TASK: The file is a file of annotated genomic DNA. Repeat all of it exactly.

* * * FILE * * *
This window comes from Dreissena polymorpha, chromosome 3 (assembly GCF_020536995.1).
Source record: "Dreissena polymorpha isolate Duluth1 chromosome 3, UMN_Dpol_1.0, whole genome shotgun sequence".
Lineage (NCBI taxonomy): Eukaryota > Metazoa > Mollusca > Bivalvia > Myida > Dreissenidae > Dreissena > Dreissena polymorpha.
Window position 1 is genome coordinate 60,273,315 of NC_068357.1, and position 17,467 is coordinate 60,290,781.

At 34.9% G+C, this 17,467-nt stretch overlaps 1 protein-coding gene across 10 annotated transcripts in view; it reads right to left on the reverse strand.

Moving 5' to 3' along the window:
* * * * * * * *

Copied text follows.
This window comes from Dreissena polymorpha, chromosome 3 (assembly GCF_020536995.1).
Source record: "Dreissena polymorpha isolate Duluth1 chromosome 3, UMN_Dpol_1.0, whole genome shotgun sequence".
Lineage (NCBI taxonomy): Eukaryota > Metazoa > Mollusca > Bivalvia > Myida > Dreissenidae > Dreissena > Dreissena polymorpha.
Window position 1 is genome coordinate 60,273,315 of NC_068357.1, and position 17,467 is coordinate 60,290,781.

At 34.9% G+C, this 17,467-nt stretch overlaps 1 protein-coding gene across 10 annotated transcripts in view; it reads right to left on the reverse strand.

Moving 5' to 3' along the window: